Helping Syrian refugees find their way in a new world
Diddy Evans (centre) felt powerless as she watched the horrors of the war in Syria unfold.
“Then I found an opportunity to do something for people who have endured so much,” she says, explaining why she volunteers with a group helping Syrian refugee families in Summerland.
In spring 2016, the Summerland Refugee Sponsorship Group welcomed the Al Abdulrahman and Al Sheblaqe families, bringing the number of Syrian families in the town to three. e local United Church sponsored the Al Betar family in 2015. Evans is part of the team helping Adnan and Hadya Al Abdulrahman, their sons, Mohammad, Aboud and Jawad, aged 10, 7 and 19 months respectively, and daughter, 5-year-old Bisan.
“I’m only one of many local volunteers and of hundreds across the country,” Evans says. A retired school teacher, she has been assisting the family with English, especially Mohammad, now in Grade 4. “I’ve been reading with him. He missed a lot of school before arriving here,” Evans says. “All of the children are soaking up English like sponges.”
Originally from Dara in Southern Syria, the Al Abdulrahmans were in a refugee camp before spending a couple of years in Jordan.
While in Jordan, Adnan used his expertise in computer engineering to service various electronic devices.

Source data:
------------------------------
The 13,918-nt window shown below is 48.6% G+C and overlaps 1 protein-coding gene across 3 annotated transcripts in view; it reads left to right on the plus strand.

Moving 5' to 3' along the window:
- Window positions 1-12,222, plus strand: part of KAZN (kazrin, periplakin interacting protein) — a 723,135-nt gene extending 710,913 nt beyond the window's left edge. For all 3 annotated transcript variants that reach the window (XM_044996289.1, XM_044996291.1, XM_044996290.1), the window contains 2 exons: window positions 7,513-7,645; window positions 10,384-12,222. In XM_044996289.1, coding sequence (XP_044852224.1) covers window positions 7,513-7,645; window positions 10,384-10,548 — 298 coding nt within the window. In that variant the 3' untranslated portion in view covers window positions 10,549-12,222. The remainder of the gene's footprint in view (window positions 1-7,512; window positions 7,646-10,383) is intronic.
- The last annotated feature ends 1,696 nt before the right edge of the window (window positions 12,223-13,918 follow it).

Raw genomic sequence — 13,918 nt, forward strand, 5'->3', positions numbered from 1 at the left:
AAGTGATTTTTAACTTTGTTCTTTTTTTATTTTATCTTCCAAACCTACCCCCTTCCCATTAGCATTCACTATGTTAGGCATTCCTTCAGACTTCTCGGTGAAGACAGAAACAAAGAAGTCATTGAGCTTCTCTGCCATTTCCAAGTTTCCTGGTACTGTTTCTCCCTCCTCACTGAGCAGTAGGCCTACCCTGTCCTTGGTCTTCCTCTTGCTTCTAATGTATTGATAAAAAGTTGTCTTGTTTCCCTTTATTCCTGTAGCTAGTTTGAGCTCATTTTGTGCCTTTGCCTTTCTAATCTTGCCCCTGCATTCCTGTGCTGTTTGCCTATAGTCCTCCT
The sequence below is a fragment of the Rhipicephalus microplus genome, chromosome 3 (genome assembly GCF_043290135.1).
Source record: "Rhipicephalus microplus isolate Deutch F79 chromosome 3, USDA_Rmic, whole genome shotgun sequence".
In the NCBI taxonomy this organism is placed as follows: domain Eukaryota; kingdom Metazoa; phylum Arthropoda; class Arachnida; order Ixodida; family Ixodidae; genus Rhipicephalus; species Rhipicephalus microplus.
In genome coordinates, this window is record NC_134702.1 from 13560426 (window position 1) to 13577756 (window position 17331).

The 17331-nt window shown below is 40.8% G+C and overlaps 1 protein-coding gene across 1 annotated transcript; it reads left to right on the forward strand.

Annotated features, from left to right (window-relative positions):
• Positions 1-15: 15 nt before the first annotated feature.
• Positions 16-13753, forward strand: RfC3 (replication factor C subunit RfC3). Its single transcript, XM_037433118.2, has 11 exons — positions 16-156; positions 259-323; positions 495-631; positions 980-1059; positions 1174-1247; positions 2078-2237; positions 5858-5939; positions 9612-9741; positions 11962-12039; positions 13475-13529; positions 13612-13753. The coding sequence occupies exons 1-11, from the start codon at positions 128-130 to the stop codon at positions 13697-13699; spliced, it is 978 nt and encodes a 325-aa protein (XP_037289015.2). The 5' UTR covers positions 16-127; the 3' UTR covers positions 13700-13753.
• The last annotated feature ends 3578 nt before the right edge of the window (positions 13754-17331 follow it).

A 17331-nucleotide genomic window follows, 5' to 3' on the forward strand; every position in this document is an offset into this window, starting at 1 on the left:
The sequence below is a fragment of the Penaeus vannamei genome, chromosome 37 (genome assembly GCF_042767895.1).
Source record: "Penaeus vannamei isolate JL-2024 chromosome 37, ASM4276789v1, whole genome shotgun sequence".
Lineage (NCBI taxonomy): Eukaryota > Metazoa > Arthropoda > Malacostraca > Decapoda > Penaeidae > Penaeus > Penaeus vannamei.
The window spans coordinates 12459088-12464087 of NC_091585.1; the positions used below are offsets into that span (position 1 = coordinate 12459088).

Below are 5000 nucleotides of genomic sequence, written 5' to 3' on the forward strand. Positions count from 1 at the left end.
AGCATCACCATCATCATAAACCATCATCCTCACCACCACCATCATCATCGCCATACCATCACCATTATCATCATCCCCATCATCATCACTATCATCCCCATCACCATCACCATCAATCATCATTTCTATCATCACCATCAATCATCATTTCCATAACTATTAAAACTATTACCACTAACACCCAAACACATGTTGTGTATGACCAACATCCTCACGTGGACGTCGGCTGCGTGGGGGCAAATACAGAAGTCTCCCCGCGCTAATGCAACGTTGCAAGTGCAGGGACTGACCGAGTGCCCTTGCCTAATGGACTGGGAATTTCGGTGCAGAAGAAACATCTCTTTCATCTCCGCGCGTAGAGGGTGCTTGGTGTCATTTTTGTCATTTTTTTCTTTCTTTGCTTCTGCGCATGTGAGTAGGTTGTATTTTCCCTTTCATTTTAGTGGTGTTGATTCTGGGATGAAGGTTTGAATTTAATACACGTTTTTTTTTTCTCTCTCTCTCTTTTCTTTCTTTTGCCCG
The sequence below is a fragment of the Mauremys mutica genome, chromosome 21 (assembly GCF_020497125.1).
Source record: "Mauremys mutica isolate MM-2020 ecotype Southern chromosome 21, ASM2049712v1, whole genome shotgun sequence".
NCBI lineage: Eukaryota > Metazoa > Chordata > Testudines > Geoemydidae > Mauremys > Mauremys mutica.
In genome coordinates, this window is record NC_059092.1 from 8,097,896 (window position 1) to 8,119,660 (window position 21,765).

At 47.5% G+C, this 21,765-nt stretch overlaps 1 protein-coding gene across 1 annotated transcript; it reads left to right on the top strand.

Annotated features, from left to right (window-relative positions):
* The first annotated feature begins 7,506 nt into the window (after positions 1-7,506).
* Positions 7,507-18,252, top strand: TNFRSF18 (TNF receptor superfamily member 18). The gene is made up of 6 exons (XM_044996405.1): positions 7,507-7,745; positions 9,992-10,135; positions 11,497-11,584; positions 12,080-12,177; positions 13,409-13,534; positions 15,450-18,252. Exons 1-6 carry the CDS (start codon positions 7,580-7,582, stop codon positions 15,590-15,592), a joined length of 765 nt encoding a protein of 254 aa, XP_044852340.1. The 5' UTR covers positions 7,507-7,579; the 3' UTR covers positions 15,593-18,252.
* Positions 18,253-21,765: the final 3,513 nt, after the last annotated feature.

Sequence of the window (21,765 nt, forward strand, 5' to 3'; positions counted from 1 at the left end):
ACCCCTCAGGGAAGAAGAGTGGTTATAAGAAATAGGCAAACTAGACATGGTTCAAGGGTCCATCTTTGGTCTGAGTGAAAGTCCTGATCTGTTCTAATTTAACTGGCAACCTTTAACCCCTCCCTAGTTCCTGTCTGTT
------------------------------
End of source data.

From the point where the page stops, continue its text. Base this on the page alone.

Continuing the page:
Evans has some insight into the challenges presented by learning to live in another language. Following a stint of teaching in a one room school house at the Douglas Lake Ranch, Evans took her two sons, Matthew and Michael, to Quebec City.
“I did a year of French immersion at Laval University and the boys attended public school,” she says. Upon returning to BC, she taught French in the lower grades.
The sponsorship’s team of 10 members has helped the Al Abdulrahmans in a myriad of ways, including nding and setting up their home, locating a doctor and teaching them about the Canadian banking system.
The need for transportation is considerably less now that the family has a car.
A favourite destination is the world food section in Penticton’s Super Store. “We’re helping Hadya practice driving,” Evans says.
Evans also goes swimming with the children most Fridays and provides childcare when Hadya is away and Adnan at work.
“The Bad Robot, a Summerland computer and electronics store, hired Adnan to open a repair section of the business,” Evans says.
In March, the Al Abdulrahmans, friends and volunteers gathered for a potluck dinner at the Summerland Waterfront Resort to celebrate the family’s rst year in Canada.
“Becoming friends with the other volunteers and with people from a completely dierent part of the world is my reward,” Evans says. And sometimes friends become family. “My sons—neither of whom have children—tell me the Al Abdulrahman children are my grandchildren. I don’t disagree.”